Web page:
December 15, 2011
Obama's Job DescriptionBy Cindy Simpson
What exactly is the proper role of the president of the United States? As we prepare for another election and strive to thoroughly vet GOP hopefuls, an equally comprehensive examination of the job to which they aspire is in order.
A starting point for such an evaluation was recently provided in the 60 Minutes interview with President Obama. Although CBS News described its segment as a discussion of "both [Obama's] accomplishments and the challenges he faces as he begins his quest for reelection," many would argue that Obama's role of campaigning has never ended.
Obama revealed his own view of his job early in the interview, when correspondent Steve Kroft asked: "Isn't it your job as president to find solutions to these problems, to get results, to figure out a way to get it done?" Obama answered:
Prior to hearing those remarks, many of us had been operating under the naïve assumption that the primary responsibility of the president was as sworn in the oath of office: to preserve, protect, and defend the Constitution. We assumed that a president's "vision" would harmonize with our founding documents, that the president would provide leadership to more than his own party, and that his "initiatives" would not "benefit the vast majority" to the detriment of the freedom and liberty of all.
The American Thinker article "President Obama, It's Business, Not Personal," analyzed the job of Obama as if he were an executive in corporate America:
Imagine a corporate executive saying something like Obama told Kroft:
Most CEOs would never dare to make such whiny sentiments public, and we wonder what exactly Obama meant by the phrase "at such an important moment in our history." Surely he referred to our economic troubles, and not to his own election victory. But then when Obama described to Kroft his view of Wall Street from "40,000 feet" above, it was difficult not to recall Newsweek's Evan Thomas' vision of Obama "standing above the world" as a "sort of God," or the time that Obama, upon accepting his party's nomination in 2008, declared: "...this was the moment when the rise of the oceans began to slow and our planet began to heal." He has since informed us, however, that his presidential powers do not include "control [of] the weather."
In a speech describing the presidency, Rep. Mike Pence wisely noted:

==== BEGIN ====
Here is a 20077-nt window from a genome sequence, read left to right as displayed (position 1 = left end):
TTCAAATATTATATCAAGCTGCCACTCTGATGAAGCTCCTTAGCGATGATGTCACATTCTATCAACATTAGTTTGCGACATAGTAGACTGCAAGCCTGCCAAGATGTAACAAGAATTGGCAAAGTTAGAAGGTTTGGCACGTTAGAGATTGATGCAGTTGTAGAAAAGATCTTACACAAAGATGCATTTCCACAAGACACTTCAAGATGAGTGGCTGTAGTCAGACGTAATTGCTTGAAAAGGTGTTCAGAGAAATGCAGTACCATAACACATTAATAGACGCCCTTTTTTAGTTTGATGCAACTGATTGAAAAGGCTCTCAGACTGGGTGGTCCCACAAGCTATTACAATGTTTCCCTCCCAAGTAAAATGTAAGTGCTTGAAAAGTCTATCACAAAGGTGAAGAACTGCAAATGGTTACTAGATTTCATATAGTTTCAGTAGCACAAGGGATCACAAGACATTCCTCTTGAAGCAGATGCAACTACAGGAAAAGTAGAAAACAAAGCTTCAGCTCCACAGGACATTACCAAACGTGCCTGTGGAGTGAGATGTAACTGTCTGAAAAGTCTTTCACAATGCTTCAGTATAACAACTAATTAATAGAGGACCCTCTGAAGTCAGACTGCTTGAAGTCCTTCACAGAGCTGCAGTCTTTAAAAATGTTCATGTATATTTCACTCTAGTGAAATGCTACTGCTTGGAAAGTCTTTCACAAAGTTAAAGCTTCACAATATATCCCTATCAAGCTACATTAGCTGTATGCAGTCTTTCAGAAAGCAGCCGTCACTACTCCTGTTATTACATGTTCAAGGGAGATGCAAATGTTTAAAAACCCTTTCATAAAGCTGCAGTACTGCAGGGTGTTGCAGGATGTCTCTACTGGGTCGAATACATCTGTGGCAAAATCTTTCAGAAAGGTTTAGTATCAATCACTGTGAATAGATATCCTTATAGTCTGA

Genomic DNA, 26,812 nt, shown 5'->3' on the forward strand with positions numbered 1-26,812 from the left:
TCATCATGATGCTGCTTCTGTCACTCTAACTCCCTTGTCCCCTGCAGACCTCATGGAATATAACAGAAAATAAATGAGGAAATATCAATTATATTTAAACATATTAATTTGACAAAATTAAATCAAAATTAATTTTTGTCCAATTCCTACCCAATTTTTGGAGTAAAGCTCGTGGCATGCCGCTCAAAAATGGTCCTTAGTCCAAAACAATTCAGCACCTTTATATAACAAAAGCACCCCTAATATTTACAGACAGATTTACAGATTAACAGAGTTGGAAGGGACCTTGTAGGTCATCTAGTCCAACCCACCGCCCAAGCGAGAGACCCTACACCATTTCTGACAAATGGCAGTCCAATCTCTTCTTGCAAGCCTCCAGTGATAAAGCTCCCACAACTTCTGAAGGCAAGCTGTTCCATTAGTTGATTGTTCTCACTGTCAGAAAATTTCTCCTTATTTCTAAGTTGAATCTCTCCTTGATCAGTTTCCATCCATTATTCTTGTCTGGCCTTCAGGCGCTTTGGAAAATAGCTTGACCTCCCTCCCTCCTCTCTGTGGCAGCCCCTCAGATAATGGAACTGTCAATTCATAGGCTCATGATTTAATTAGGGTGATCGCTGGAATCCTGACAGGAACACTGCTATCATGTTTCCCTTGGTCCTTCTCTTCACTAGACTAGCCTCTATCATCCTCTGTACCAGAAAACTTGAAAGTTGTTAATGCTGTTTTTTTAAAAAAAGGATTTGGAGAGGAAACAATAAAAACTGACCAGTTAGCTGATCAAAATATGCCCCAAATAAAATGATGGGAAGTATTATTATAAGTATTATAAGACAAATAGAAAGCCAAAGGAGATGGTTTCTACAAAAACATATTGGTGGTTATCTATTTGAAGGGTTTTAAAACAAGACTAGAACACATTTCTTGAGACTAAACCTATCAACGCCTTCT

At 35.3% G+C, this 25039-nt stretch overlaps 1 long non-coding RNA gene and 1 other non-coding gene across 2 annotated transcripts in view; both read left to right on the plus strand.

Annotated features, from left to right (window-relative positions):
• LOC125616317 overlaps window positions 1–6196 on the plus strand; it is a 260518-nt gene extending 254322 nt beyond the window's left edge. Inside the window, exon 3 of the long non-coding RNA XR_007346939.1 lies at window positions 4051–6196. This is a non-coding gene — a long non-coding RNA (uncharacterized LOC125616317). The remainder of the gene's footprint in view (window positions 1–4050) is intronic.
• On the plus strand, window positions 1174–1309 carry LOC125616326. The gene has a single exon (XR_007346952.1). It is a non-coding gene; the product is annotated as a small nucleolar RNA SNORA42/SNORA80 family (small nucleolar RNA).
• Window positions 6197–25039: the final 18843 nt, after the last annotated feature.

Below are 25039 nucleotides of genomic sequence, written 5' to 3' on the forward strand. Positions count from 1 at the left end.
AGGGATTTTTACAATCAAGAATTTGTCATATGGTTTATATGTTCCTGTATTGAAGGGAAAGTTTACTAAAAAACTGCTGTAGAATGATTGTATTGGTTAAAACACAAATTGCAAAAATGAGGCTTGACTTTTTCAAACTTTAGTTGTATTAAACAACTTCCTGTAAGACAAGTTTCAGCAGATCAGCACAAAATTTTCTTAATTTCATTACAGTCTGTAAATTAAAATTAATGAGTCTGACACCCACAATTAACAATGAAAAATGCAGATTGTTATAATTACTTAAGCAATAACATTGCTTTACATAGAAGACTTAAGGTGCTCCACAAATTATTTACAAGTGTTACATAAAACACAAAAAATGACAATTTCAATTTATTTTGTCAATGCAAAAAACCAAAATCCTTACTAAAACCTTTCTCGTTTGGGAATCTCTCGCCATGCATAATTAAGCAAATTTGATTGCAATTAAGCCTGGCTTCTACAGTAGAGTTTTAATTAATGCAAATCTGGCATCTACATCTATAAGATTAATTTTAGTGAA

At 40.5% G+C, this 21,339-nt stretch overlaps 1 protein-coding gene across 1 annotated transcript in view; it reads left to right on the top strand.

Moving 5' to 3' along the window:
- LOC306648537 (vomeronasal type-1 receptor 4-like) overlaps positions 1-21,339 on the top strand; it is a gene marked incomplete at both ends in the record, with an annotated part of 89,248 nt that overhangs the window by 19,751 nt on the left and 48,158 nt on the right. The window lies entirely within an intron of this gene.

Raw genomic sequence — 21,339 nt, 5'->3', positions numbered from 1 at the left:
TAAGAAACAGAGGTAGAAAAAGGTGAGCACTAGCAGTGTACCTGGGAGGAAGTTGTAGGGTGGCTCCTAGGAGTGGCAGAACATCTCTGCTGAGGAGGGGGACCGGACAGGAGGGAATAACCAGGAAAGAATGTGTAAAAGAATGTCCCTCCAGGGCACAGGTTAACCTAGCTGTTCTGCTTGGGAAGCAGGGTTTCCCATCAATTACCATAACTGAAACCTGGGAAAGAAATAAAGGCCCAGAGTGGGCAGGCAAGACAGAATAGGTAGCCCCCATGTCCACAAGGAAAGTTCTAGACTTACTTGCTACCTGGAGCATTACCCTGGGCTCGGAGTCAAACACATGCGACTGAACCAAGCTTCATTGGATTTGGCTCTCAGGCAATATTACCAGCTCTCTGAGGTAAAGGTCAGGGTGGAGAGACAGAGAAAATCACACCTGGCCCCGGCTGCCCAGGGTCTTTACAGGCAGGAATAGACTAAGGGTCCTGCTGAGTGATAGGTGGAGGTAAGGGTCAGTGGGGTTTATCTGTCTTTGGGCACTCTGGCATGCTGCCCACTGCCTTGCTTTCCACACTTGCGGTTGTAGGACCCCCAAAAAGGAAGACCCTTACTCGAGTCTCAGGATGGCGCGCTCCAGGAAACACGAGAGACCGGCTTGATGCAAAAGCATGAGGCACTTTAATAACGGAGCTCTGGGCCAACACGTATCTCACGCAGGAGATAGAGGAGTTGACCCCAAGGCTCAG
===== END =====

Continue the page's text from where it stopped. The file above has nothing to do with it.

It goes without saying that the commander-in-chief should be loyal to our founding ideals. Bows and apologies to the rest of the world and assertions that the American experiment of "a you're-on-your-own economy ... hasn't worked ... [and] it's not gonna work in the future" display either a radically different view of our nation's history or the desire to dramatically remake its character going forward.
Another president's remarks have lately been making their way around the blogosphere:
While those words of wisdom by James Garfield were written over 100 years ago, his additional comments in the same essay are even more noteworthy:
Garfield would be shocked to see the level of derangement produced by our government today. And he likely would never have dreamed that the burden of taxes are borne by only around half of the country, with a large proportion going to programs that redistribute to the other half or to pork-barrel spending. And if Garfield was concerned about the engagement of the constituency in his day, imagine his horror at the realization that today's electorate would likely never vote against the hand that feeds it, a hand that under the guise of governmental authority takes wealth out of the pockets of others.
Rather than considering "cutting taxes" or "gutting regulations" to boost our lagging economy, Obama instead has dug in his heels and demanded that wealthy Americans "do their fair share" plus "a little bit more." And if he lacks support, he asserted: "We're just gonna keep on looking for specific things that we can do without congressional cooperation."
Another president from the past viewed his role quite differently: Grover Cleveland, who "believed in keeping government expenditure at the minimum required to carry out essential constitutional functions." Cleveland famously vetoed the Texas Seed Bill, legislation that proposed to spend $10,000 on assistance to drought-suffering Texas farmers. Cleveland stated:
Cleveland could not find the power for a $10,000 grant in the Constitution. Well, "folks," guess what else besides the billions of dollars of today's spending is not in the Constitution: the job description Obama has written for himself.
In the next few weeks, the GOP will begin the formal process of selecting its candidate. In choosing the most qualified contender, we also affirm our idea of the proper role of the president.
Our founding fathers aptly designated the chief executive as the "President of the United States of America and Protector of their Liberties" [iii]. The best candidate is the one who aspires to that presidential job description.
[i] The Works of James Abram Garfield, Volume II, Edited by Burke A. Hinsdale (Boston: James R. Osgood and Company, 1883), page 486.
[ii] Ibid., page 485-6.
[iii] Ibid., page 475.
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